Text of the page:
Ferrari SP3 Daytona 2022 review

You are about to experience an unbridled V12 experience that is intended for a select few. The Ferrari mid-engined V12 (sans hybrid) is going to be as good as we hoped it would be.

Ferrari SP3 Daytona is the third member of Ferrari’s Icona line of supercars, following SP1 and SP2 – both of them based on 812 engines and lacking any windscreen, which are a type of special models with limited production runs. The type of car every supercar manufacturer has been trying to sell to wealthy people in recent times in order to extract cash.

About Ferrari SP3 Daytona

  • Ferrari Daytona SP3
  • Ferrari Daytona SP3
  • Ferrari Daytona SP3
  • Ferrari Daytona SP3
  • Ferrari Daytona SP3
  • Ferrari Daytona SP3
  • Ferrari Daytona SP3
  • Ferrari Daytona SP3

As a quick primer, the Icona range sits alongside what Ferrari calls ‘the supercars’ (also known as hypercars to you and me) at the top of the Maranello tree, and borrows inspiration from specific moments in Ferrari’s rich and illustrious past, reimagining them using cutting edge technology.

This particular SP3 is a continuation of the F1-inspired P4 Sports Prototype of 1967, which earned a memorable victory over Ford at Daytona, serving as a forerunner of the current 365 GTB/4, along with the rest of Ferrari’s successful sports car racers of the 1960s and 1970s.

It is based on the immense volume of Ferrari’s P4 Sports Prototype. It would be honest to say that it can be viewed on one level as a V12-powered art piece for Ferrari collectors who will surely be invited to buy it rather than the other way around.

Read This Also: Ferrari launches its modular GT3 inspired by F1 technology

As far as the SP3 is concerned, there is another way to consider it from another perspective. There is no other way to have one of Ferrari’s renowned V12 engines out of its usual front-engined GT home in the 812 and put it on a full-bodied mid-engined chassis – even more so with no hybrid gubbins attached either.

Despite the incredible 829 bhp and pure internal combustion engine power, the SP3 is very much the real deal: a supercar designed specifically to provide a thrilling, immersive driving experience as well as great lap times, without sacrificing performance.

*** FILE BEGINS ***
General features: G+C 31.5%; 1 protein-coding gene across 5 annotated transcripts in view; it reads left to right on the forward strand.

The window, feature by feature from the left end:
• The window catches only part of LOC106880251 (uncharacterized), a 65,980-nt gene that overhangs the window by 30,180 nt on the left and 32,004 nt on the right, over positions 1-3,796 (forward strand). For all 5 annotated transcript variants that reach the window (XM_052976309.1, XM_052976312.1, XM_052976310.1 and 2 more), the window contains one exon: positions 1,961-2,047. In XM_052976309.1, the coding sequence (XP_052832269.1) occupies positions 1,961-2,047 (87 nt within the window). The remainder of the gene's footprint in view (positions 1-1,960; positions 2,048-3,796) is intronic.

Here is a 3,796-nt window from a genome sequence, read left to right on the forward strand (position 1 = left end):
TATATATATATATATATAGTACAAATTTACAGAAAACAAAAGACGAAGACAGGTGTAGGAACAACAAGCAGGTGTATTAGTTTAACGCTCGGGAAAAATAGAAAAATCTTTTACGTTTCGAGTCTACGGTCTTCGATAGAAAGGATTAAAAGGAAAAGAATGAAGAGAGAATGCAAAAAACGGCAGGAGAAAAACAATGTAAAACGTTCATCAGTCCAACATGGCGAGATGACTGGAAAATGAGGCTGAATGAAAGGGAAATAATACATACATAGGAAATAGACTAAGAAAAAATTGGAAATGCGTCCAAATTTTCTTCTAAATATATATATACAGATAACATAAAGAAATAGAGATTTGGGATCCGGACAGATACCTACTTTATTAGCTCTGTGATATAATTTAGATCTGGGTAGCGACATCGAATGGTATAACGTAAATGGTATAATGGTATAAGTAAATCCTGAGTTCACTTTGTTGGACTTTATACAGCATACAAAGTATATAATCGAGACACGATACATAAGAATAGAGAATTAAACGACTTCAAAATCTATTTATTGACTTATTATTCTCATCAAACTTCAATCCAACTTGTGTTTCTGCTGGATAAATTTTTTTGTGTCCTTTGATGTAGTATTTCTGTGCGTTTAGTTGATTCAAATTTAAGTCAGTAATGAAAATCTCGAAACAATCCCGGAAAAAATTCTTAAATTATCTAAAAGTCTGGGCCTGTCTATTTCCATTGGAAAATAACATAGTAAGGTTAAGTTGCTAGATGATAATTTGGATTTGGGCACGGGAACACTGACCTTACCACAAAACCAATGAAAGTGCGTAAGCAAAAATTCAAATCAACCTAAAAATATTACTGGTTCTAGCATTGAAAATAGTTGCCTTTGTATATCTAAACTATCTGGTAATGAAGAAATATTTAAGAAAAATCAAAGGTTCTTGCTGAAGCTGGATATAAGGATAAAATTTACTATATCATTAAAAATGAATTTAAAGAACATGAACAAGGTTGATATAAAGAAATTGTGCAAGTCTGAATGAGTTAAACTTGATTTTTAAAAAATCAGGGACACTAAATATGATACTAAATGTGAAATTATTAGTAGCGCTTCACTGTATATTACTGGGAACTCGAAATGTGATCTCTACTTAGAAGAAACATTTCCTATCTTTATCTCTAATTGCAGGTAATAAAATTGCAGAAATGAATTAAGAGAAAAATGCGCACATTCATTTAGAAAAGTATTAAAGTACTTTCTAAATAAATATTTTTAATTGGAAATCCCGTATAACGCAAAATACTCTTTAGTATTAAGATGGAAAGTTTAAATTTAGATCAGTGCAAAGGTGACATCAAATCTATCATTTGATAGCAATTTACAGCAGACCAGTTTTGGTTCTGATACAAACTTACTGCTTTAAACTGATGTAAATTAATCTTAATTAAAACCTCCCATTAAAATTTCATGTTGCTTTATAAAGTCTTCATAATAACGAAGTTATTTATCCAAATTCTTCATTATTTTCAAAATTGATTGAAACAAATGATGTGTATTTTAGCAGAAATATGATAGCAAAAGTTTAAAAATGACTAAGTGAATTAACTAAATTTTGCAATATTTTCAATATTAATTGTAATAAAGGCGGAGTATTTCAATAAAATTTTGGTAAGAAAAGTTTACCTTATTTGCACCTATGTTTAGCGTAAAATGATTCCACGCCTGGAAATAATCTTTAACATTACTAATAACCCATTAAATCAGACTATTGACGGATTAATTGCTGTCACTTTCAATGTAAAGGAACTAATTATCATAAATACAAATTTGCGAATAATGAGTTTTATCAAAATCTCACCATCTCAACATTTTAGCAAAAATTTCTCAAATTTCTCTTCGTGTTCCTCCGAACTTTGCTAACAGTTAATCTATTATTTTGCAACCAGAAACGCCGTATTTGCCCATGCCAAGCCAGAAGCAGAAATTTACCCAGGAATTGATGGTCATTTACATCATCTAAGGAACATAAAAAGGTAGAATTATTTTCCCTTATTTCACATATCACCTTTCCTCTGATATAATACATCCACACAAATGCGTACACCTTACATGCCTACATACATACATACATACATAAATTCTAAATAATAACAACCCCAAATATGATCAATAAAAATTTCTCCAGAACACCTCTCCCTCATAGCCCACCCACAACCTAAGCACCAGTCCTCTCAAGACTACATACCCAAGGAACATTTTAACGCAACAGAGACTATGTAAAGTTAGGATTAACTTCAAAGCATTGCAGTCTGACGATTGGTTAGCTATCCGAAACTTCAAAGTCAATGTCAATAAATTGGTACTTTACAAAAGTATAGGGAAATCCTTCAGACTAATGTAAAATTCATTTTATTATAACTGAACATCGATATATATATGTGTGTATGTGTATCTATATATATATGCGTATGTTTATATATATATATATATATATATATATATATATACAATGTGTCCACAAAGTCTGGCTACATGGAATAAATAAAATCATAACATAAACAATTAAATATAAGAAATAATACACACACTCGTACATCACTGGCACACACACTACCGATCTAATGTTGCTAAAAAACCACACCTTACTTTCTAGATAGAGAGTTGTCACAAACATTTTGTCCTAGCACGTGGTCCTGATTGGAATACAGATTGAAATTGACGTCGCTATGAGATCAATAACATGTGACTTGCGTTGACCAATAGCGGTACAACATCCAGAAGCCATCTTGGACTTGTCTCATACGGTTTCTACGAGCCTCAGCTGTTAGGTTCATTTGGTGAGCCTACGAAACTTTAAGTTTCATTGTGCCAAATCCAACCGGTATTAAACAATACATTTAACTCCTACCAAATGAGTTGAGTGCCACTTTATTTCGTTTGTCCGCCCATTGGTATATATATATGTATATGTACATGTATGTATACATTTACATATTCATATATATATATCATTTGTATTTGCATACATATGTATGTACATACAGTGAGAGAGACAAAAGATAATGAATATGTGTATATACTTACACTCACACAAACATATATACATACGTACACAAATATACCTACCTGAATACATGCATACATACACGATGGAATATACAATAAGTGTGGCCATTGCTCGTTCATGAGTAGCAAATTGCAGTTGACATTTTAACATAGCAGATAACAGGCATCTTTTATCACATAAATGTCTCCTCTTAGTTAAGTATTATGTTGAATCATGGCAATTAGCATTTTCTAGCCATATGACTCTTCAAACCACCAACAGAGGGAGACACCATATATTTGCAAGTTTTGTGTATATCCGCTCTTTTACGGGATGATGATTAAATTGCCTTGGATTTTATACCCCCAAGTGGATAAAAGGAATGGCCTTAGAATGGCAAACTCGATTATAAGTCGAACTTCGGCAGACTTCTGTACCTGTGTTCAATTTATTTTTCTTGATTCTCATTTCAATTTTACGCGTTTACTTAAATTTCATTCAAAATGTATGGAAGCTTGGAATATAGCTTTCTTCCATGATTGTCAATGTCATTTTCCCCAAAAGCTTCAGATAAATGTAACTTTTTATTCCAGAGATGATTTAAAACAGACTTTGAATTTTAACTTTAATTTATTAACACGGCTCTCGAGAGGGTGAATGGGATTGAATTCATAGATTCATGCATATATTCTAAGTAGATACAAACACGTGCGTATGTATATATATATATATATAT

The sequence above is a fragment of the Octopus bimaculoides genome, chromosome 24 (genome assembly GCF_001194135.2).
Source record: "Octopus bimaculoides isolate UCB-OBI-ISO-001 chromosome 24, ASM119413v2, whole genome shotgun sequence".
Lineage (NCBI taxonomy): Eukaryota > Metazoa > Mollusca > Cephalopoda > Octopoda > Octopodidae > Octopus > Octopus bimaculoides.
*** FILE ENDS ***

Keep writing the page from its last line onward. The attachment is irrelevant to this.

LaFerrari Aperta, reworked nearly ten years after its launch, sits beneath its extraordinary skin, although the tub is now so heavily modified to meet modern safety regulations that almost no components can be used.

The Aperta is the basis for this vehicle, because the roof of the simple carbon fibre SP3 can be lifted out, making it look like a spider, just as some P4s of that time period were also configured in this manner.

This is the most recent version of the F140 V12 engine, essentially a step-up from the engine used in the 812 Competizione with an entirely new intake and exhaust system that have been designed to fit a mid-engined application, and with 10bhp added.

If you’re hoping for a real retro vibe with a gated shift manual transmission, you’ll be disappointed. Instead of the usual seven-speed Ferrari twin-clutch transmission, this one is reworked with an aggressive shift strategy at higher revs that gives the car a better feel overall. The rest of the car is pretty much identical to the production version, and there are a number of elements from the production car, such as the E-Diff and the whole electronic system that runs the car.

Obviously, there’s something to be said about the exterior design – I’m not here to tell you what you should think, but I can tell you that the SP3 really has a compelling presence in a busy high street.

The interior is equally as special, with its pod-like cockpit dominated by a large and sharply curved windshield and cleverly concealed all the way along the A pillars by the use of a small quarter light window.

There is a process for gaining entry that calls for a fall on the posterior side, after which the legs are swinging around, the butterfly door must be reached up and hauled down. On this particular car, the standout feature is the flat one-piece seat trim that drapes itself over the tub and forms a hammock-like chair, which, like other cars like the 250 GTO, is finished in an attractive bright blue color.

It is an unusual touch for a car of this type. While the retro touch is nice, I would have preferred that you sat a little lower on the chair and that the backrest was more upright. A moving pedal box and the steering wheel, which can be pulled almost to the chest, allow a great deal of adjustability, due to a moving pedal box and steering wheel.

Despite the fact that the interior design has been tailored to the car, many of the systems on the car have been taken from the 296 GTB, such as the digital dial pack and the touch buttons on the wheel. The switchgear on that car didn’t prove to be very intuitive to me. It’s no different with this one, but in fairness there’s more to it than just annoyingly vague switchgear when there’s 829 horsepower on the line.

Prices and rivals

It should be, since it is over £2million in the UK. The 599 pieces have already been sold and are headed for collections around the world. It’s likely that some of them won’t even get driven.

While you could easily argue whether it’s worth the enormous jump in price over a 812, to try and do so is to miss the point. If you can afford it, and the word has come through to you, it’s absolutely worth driving, and you’ll discover it’s a truly unforgettable experience.


EngineV12, 6496cc
Power828bhp @ 9250rpm
Torque514lb ft @ 7250rpm
Weight (dry)1485kg (557bhp/ton)
0-62 time2.85sec
Top speed>211mph
Pricecirca £2million

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